Reading through the many 'How To' PR guides on the Internet, you'd be forgiven for thinking that media relations is as simple as writing up your company news in a press release, and sending it to journalists.
That may be true if, for example, your company is called BMW, and your news is that sales of the Mini have reached record levels. You could expect the story to generate massive media exposure, as this one did early in 2005.
But for the rest of us, the launch of a product that's similar to others on the market, the opening of a new store, the appointment of a new sales director, or the installation of a new office franking machine is simply not going to make a story in anything higher profile than the East Framlington Bugle – readership three.
It doesn't matter how well you write the press release, or who you know, it just won't get any higher. What's needed is a 'hook', or a good idea on which to hang the story.
And what makes a good 'hook'? Well that's a bit harder to define. Nevertheless, there are a few tricks of the trade that PR practitioners use to generate media coverage.
Surveys, polls and statistics.
A quick scan through any newspaper reveals how popular they are with journalists. Ideally, surveys should be carried out by a third party that confers credibility (such as MORI), but that isn't absolutely essential. Provided the results can be substantiated, and they have a broad interest value, almost any survey will prove a good media investment.
Again, journalists love any scientific, or quasi-scientific news that may impact on everyone's daily lives. Take the rather prosaic subject of contact lenses. Small pieces of invisible plastic that were first thought of by Leonardo da Vinci. So not exactly what you could call new. We commissioned some research that found people who wear contact lenses are 4 times more likely to attract a partner in a nightclub than those encumbered with facial furniture. Now that is news.
This is tougher still to define, and is by no means appropriate for every company or product. But journalists love stories that have their roots in something a bit quirky. For example, to promote a flea treatment, we once declared National Flea Awareness Minute in protest at the number of Awareness Weeks that had entered the national calendar. Result: media coverage worth tens of thousands of pounds, at a cost of zilch.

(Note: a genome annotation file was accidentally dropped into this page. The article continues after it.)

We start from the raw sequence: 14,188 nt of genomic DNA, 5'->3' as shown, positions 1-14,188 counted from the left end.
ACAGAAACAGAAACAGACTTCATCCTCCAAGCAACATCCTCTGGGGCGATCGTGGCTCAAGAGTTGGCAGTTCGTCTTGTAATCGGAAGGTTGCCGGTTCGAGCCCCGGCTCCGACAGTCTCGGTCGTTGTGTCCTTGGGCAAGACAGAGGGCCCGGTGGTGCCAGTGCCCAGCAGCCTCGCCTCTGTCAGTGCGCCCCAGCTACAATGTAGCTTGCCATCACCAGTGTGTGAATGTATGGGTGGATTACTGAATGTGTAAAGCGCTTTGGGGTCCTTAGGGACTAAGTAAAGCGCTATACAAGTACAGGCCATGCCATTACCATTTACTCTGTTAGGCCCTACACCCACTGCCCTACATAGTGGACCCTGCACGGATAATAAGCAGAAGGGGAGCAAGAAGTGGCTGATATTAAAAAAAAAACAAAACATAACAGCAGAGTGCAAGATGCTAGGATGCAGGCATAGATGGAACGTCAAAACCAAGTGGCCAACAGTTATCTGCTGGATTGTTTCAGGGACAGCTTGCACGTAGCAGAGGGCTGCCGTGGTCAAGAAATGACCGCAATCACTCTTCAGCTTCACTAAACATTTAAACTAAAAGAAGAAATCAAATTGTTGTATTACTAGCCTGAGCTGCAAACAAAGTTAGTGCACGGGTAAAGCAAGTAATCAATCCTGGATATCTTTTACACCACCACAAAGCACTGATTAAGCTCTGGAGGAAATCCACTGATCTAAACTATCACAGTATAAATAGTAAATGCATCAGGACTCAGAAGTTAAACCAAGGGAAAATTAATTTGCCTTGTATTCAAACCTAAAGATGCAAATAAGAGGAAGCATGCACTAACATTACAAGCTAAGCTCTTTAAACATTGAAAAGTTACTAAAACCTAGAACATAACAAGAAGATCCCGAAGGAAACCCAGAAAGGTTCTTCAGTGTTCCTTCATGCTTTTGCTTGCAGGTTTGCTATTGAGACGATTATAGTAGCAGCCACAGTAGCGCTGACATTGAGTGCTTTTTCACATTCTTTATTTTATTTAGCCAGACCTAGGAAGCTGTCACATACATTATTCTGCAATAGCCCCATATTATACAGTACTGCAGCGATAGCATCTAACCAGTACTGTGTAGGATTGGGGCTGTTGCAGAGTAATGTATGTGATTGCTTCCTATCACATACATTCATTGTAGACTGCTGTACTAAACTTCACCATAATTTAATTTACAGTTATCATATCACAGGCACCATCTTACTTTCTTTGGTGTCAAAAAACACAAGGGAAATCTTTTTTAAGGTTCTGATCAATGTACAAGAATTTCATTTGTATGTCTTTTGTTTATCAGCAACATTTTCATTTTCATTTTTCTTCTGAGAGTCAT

Most and est.
Anything preceded by the word 'most' or ending in … est is an almost sure fire winner with the media. Biggest, smallest, smartest, saddest, silliest, you name it. Subject to two caveats: first you must be able to substantiate the claim.
Second, it must have a broad appeal. For example, we once launched a search for Britain's Most Destructive Dog, to promote a treatment for dogs that are, well, destructive. The resultant story “My Dog Ate My Ford Fiesta” had the national newspapers door-stepping the winners.
Celebrities are a double-edged sword, and should be treated with caution. We all know how obsessed the country has become with celebrities, problem is, so have they. Just the act of signing a celebrity to front your product will often be enough to generate major coverage. But beware, they can be tricky to work with, and pursue their own agenda. So choose carefully.
With any of these broad tactics, the trick is to make sure your message, product or business is integral to the story.
So, before you announce it to the media, make sure that it would be hard for the journalist to write the story without mentioning you. Do that, and with a good idea, you're in with a sporting chance of making the news.